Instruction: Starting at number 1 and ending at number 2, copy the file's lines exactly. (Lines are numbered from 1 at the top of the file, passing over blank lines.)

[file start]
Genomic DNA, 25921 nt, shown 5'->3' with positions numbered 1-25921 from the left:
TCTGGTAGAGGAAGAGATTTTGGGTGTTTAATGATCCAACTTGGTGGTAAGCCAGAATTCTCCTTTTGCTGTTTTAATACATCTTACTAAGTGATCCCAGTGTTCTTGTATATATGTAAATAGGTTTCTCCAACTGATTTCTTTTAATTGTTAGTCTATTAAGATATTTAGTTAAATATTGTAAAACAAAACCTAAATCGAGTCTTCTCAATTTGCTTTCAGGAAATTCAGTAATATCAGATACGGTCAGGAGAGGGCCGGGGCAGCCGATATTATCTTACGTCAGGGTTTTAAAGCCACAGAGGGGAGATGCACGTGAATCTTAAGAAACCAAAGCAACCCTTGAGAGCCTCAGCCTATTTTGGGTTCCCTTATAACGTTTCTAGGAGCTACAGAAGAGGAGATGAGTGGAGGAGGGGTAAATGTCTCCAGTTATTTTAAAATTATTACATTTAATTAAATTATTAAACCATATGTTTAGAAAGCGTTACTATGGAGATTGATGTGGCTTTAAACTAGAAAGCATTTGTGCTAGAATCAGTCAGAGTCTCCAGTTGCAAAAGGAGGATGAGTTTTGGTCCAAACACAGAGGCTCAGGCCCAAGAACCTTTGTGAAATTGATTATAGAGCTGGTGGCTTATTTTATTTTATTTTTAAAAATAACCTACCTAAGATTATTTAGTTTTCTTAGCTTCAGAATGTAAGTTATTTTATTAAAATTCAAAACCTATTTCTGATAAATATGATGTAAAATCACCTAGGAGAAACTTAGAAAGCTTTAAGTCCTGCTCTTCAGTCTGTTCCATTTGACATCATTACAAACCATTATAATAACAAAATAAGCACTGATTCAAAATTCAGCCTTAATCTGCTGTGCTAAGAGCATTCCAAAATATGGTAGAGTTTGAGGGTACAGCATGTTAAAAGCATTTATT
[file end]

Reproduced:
Genomic DNA, 25921 nt, shown 5'->3' with positions numbered 1-25921 from the left:
TCTGGTAGAGGAAGAGATTTTGGGTGTTTAATGATCCAACTTGGTGGTAAGCCAGAATTCTCCTTTTGCTGTTTTAATACATCTTACTAAGTGATCCCAGTGTTCTTGTATATATGTAAATAGGTTTCTCCAACTGATTTCTTTTAATTGTTAGTCTATTAAGATATTTAGTTAAATATTGTAAAACAAAACCTAAATCGAGTCTTCTCAATTTGCTTTCAGGAAATTCAGTAATATCAGATACGGTCAGGAGAGGGCCGGGGCAGCCGATATTATCTTACGTCAGGGTTTTAAAGCCACAGAGGGGAGATGCACGTGAATCTTAAGAAACCAAAGCAACCCTTGAGAGCCTCAGCCTATTTTGGGTTCCCTTATAACGTTTCTAGGAGCTACAGAAGAGGAGATGAGTGGAGGAGGGGTAAATGTCTCCAGTTATTTTAAAATTATTACATTTAATTAAATTATTAAACCATATGTTTAGAAAGCGTTACTATGGAGATTGATGTGGCTTTAAACTAGAAAGCATTTGTGCTAGAATCAGTCAGAGTCTCCAGTTGCAAAAGGAGGATGAGTTTTGGTCCAAACACAGAGGCTCAGGCCCAAGAACCTTTGTGAAATTGATTATAGAGCTGGTGGCTTATTTTATTTTATTTTTAAAAATAACCTACCTAAGATTATTTAGTTTTCTTAGCTTCAGAATGTAAGTTATTTTATTAAAATTCAAAACCTATTTCTGATAAATATGATGTAAAATCACCTAGGAGAAACTTAGAAAGCTTTAAGTCCTGCTCTTCAGTCTGTTCCATTTGACATCATTACAAACCATTATAATAACAAAATAAGCACTGATTCAAAATTCAGCCTTAATCTGCTGTGCTAAGAGCATTCCAAAATATGGTAGAGTTTGAGGGTACAGCATGTTAAAAGCATTTATT